In another few minutes, they arrived, panting, soaked and a little bedraggled looking, collapsing at our horse’s feet. “I’m really sorry, pups, but we gotta get these cows lined out so they don’t get back down to the river.”
And we moved out. And the cows moved out. And it wouldn’t be until the end of that long day, as we loaded horses, and drove the gooseneck back to the ranch in the dark, that I patted Gypsy-Dave on the forehead as we drove the dark road home.
And in the light of the dashboard, he licked my hand.
It is morning; this morning. Light is just beginning to spread over the high Pahsimeroi Valley. It doesn’t pour in like it usually does when the skies are empty of clouds. When it is like that, sunlight begins with an immediate gilding, as if by gold, of the snow crusted ridges of the highest peaks. But today, the clouds are like a feather-filled quilt over the bed of our valley, and we warm and snug, underneath it. The varying degrees of gray indicate how thick those clouds are.
And I know they could be bearing snow, because there is tide of cloud-matter pouring, like seafoam in slow motion, over the passes in the crags on the ridges above. It spills thickly down the rocks. It happens when there is a north wind, fresh out of Arctic Canada, laden with moisture. It’s simply that time of year. And we are almost ready for it. Our hay is in the stack; our firewood is down from the high timber; the beeves contentedly graze the rich fall grass that we saved for them. The world is quietly waiting for winter all around us.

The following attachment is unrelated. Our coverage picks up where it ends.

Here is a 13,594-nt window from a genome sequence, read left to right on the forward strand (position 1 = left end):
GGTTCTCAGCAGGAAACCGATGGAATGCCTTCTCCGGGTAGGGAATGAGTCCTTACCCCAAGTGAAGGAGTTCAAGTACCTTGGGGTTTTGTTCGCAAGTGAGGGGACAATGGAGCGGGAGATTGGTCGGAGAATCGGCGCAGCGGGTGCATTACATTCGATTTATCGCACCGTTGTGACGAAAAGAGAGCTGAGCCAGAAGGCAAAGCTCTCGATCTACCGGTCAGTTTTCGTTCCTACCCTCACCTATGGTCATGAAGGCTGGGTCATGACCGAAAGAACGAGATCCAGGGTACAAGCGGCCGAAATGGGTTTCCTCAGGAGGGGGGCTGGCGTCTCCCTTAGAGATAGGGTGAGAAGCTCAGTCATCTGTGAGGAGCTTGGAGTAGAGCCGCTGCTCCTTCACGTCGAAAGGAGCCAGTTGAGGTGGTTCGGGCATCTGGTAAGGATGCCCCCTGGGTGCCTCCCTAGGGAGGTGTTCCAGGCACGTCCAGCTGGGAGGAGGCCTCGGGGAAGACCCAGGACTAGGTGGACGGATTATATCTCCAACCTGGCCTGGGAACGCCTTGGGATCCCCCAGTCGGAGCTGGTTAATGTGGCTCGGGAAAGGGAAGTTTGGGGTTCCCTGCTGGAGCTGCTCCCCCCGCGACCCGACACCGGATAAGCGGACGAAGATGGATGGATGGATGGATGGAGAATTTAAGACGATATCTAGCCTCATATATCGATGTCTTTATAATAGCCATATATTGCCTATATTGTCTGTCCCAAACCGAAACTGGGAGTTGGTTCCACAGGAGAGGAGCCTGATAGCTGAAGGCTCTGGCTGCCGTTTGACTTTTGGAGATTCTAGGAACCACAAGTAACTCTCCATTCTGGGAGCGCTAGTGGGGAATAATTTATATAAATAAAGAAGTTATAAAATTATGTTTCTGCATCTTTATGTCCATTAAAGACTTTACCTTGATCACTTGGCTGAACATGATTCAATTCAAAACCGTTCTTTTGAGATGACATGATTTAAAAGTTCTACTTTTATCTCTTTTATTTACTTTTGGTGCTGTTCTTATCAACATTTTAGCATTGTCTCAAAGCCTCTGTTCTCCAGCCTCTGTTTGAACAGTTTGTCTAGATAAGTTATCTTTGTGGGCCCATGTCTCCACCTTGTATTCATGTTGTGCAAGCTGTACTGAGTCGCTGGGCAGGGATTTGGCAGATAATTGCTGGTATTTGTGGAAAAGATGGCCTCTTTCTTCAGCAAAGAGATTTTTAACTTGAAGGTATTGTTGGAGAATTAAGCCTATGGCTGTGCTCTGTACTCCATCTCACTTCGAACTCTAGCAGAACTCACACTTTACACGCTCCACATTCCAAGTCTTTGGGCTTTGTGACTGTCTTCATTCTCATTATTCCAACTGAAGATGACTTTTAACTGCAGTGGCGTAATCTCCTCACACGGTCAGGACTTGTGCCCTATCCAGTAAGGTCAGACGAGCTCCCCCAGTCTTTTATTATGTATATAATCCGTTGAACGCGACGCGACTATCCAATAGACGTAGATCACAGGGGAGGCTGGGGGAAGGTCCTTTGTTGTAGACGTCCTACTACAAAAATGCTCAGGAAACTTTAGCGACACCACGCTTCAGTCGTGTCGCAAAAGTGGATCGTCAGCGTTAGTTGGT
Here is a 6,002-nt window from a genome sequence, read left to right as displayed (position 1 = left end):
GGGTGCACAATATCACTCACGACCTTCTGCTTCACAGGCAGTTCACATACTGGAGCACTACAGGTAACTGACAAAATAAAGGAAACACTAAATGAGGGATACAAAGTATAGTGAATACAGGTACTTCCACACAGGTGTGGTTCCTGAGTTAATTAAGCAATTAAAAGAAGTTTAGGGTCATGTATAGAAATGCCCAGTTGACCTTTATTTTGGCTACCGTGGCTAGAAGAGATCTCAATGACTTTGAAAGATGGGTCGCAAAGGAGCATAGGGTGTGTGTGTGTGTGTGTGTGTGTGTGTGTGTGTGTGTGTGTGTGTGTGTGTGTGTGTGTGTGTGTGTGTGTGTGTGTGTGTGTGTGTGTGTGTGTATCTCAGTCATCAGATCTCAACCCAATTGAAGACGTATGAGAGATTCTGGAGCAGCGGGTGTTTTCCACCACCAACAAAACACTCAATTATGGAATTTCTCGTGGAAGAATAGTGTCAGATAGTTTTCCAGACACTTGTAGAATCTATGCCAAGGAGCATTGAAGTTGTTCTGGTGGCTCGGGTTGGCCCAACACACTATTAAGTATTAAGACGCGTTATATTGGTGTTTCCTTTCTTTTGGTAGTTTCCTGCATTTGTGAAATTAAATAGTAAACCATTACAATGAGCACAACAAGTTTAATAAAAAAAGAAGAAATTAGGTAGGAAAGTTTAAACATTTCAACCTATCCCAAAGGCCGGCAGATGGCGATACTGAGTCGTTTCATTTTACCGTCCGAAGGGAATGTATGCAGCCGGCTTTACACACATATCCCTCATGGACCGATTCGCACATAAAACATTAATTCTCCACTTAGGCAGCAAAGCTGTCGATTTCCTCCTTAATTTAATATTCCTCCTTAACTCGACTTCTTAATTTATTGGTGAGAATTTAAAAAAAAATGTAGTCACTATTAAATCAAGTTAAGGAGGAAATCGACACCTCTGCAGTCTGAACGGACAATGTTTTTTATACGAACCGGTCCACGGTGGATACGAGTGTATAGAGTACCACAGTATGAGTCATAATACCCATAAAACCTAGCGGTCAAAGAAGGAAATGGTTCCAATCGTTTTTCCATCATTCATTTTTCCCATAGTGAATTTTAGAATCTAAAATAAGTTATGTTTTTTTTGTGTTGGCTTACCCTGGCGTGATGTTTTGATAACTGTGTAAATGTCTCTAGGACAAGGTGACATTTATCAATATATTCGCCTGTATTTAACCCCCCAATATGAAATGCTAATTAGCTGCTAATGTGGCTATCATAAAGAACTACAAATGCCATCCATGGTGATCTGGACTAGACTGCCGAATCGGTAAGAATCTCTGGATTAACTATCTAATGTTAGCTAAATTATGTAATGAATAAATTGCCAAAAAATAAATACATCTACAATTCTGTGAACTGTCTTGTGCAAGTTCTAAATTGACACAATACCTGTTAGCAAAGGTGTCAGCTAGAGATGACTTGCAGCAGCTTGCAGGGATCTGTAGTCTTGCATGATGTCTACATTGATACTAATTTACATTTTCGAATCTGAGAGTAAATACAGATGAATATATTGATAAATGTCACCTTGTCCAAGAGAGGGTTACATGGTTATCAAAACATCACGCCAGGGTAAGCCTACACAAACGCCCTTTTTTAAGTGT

But it is different inside our house. It is not quiet. Now, when we step into our warm house, we are greeted by black and white life at our feet, wiggling. It’s Bonnie and Clyde, tiny border pups, just 6 weeks old. Their white-tipped black tails whip back and forth in sheer joy of seeing us return. Their bodies wobble on unsure feet. Clyde nips at my feet, herding me across the room. There’s very little that welcomes quite like a happy pup. Their exuberance is marked on our tile floor by small puddles where they couldn’t quite contain all their joy. I caution the girls about leaving their sneakers out. The pups chew on everything.